Links from September 2016
- Links for Thursday 1 September 2016
- Income and inequality historical data explorer
- Graphing the data for successive UK governments.
- Inside The Federal Bureau Of Way Too Many Guns | GQ
- How the non-computerised method of finding out who bought a particular gun, from its make and serial number, works in the US. Crazy.
- Links for Sunday 4 September 2016
- Comedians In Cars Getting Coffee by Jerry Seinfeld - Michael Richards
- A really nice one.
- Links for Tuesday 6 September 2016
- Sunken Cities – BLDGBLOG
- I'm grimly fascinated with how places are going to adapt, while the can, to rising sea levels.
- Links for Thursday 8 September 2016
- I suppose I should be at least familiar with this season's front-end build tool.
- WaveNet: A Generative Model for Raw Audio | DeepMind
- The babbling nonsensical speech in the "Knowi What to Say" section is really eerie. Like the sound of a computer becoming sentient moments before it decides all humans should die. (via @tomtaylor)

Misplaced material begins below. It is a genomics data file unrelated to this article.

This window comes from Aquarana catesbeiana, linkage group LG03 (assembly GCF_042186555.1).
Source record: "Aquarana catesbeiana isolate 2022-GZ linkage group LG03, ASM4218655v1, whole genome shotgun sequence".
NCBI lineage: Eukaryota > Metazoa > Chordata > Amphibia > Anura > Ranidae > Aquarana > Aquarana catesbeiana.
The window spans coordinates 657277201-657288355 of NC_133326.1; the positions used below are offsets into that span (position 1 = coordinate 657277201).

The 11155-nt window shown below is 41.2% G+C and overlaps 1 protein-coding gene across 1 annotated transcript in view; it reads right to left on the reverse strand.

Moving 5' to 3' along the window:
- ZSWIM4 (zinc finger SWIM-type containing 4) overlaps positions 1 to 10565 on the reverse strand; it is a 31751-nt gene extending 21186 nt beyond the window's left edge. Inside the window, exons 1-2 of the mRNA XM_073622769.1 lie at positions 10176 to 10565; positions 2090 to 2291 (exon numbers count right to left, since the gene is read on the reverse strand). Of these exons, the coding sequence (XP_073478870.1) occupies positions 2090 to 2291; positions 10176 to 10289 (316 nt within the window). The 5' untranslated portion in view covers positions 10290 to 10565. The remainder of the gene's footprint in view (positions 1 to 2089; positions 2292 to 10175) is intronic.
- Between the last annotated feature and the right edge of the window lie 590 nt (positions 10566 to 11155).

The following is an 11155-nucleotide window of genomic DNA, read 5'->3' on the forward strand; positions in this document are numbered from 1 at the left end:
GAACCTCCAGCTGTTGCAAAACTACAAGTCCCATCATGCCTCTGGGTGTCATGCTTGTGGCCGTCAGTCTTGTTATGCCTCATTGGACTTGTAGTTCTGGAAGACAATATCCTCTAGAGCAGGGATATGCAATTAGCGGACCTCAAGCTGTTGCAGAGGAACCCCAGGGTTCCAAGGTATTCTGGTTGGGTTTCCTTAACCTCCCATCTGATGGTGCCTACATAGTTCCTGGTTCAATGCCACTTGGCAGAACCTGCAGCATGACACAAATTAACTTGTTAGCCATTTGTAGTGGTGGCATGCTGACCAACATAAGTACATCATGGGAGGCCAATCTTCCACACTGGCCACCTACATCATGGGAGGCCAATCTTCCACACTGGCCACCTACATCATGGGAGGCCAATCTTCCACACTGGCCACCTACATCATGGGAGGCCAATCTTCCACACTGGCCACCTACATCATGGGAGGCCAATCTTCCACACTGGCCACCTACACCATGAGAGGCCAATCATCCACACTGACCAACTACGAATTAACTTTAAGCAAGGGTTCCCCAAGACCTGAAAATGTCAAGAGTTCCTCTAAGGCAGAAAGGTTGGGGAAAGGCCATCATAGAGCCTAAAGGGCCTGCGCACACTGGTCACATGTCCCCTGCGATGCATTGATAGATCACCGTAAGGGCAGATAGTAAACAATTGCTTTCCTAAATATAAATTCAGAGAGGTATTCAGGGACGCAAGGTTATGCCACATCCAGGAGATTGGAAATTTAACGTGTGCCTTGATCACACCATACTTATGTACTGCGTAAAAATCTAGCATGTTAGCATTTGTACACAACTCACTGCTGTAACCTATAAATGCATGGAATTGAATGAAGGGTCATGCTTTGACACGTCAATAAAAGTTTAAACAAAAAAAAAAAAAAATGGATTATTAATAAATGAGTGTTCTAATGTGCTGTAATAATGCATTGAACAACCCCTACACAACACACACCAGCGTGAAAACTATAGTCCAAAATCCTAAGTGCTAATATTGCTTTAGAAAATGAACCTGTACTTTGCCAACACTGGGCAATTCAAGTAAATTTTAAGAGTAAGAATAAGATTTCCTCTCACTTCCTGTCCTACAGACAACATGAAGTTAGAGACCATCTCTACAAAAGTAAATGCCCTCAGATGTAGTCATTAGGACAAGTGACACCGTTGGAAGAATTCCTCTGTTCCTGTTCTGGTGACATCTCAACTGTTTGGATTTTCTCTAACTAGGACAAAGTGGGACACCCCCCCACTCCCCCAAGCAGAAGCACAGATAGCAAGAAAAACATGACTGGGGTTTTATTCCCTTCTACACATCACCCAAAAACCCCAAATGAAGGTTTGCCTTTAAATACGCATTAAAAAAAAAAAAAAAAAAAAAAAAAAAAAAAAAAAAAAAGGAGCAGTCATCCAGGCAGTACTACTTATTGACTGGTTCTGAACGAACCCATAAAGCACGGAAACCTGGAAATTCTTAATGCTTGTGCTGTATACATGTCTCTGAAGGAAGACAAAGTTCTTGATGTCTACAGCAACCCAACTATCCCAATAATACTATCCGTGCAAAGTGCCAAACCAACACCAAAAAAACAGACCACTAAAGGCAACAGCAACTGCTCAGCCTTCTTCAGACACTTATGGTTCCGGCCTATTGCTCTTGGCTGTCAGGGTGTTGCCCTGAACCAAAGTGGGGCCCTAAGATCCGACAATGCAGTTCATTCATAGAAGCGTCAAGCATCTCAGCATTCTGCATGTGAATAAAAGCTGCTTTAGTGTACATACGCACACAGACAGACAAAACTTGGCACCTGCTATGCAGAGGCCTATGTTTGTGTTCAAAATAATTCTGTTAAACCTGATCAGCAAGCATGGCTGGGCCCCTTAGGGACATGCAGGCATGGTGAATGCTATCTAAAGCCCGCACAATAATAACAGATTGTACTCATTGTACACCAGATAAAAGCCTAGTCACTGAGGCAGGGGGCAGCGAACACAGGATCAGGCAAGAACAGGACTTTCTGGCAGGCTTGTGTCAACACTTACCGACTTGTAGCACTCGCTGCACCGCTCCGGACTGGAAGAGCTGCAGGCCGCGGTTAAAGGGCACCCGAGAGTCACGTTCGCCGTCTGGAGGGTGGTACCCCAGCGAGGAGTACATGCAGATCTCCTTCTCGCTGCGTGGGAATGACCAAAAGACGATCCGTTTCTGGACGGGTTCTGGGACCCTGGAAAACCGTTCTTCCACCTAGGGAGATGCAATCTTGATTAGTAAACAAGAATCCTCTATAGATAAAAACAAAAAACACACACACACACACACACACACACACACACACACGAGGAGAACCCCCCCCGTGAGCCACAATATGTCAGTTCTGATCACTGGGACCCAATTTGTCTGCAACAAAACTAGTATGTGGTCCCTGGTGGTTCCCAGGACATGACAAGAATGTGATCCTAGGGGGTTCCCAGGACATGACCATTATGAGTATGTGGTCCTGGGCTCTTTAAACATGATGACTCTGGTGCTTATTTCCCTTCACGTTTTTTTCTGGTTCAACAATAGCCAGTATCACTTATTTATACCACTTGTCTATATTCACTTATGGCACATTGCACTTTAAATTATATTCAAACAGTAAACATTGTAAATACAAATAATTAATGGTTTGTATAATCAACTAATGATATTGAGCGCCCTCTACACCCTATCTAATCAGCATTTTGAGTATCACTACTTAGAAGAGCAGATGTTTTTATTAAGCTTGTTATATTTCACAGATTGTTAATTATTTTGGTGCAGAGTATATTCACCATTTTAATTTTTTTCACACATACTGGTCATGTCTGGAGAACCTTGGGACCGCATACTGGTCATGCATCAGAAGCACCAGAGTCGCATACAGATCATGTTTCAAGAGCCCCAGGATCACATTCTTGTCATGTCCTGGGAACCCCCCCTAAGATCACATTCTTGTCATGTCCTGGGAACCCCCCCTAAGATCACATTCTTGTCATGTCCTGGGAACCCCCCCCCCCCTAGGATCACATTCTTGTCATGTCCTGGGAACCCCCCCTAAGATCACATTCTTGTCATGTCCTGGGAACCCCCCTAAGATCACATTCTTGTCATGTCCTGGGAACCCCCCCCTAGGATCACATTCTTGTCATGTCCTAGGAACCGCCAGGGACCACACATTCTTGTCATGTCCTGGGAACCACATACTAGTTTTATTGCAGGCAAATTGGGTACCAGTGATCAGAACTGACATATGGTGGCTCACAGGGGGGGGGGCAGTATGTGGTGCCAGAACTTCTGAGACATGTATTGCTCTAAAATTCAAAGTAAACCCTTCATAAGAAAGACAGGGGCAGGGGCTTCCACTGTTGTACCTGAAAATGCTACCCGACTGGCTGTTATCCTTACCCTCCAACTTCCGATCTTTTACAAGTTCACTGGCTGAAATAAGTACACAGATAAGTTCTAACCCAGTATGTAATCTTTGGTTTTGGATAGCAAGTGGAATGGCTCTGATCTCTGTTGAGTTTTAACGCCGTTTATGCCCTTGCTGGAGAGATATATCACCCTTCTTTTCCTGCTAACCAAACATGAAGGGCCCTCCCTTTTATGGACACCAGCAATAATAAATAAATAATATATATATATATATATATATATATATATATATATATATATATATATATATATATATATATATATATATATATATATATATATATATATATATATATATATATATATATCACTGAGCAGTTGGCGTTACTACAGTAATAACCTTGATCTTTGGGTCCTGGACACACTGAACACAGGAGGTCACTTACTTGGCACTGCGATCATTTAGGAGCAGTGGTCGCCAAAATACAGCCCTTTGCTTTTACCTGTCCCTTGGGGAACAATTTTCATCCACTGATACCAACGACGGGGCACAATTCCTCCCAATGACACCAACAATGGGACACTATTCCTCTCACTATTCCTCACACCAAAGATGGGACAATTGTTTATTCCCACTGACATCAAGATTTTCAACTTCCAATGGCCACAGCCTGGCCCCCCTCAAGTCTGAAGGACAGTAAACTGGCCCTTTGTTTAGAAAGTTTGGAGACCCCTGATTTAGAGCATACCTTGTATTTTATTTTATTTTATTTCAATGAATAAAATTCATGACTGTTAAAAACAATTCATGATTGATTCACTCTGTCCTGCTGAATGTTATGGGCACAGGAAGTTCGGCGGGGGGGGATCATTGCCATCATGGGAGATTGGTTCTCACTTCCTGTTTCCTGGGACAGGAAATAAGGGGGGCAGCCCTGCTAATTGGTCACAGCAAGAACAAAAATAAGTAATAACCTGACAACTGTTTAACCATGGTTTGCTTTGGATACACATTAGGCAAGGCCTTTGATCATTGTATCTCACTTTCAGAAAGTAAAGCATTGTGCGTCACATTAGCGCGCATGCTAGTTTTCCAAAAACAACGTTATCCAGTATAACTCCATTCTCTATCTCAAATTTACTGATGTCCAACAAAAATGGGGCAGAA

- Links for Saturday 10 September 2016
- Employee #1: Amazon · The Macro
- On building the first Amazon website. (via Kottke)
- Links for Wednesday 14 September 2016
- Cheat Sheet: Writing Python 2-3 compatible code — Python-Future documentation
- Because this is usually where I end up when googling for this stuff.
- Links for Sunday 25 September 2016
- The State of the Presidential Debate - The New Yorker
- Interesting history of the debates and how they came to be what they are. (via @antimega)
- Hyperloop: exclusive look inside the race to build Elon Musk's futuristic transport | WIRED UK
- My initial reaction is that crazy Silicon Valley nonsense is infecting more and more industries, but I suppose the early days of rail were this crazy too? (via @simonw)
- The HURRDURR Games — Dorian Taylor
- On why most hackathons are exploitative. Includes a calculator for whether it's worth your time. (via Favejet)
- Links for Tuesday 27 September 2016
- TimeMapper - Make Timelines and TimeMaps fast!
- Make a timeline thing, including maps, using Google Spreadsheets as the data source.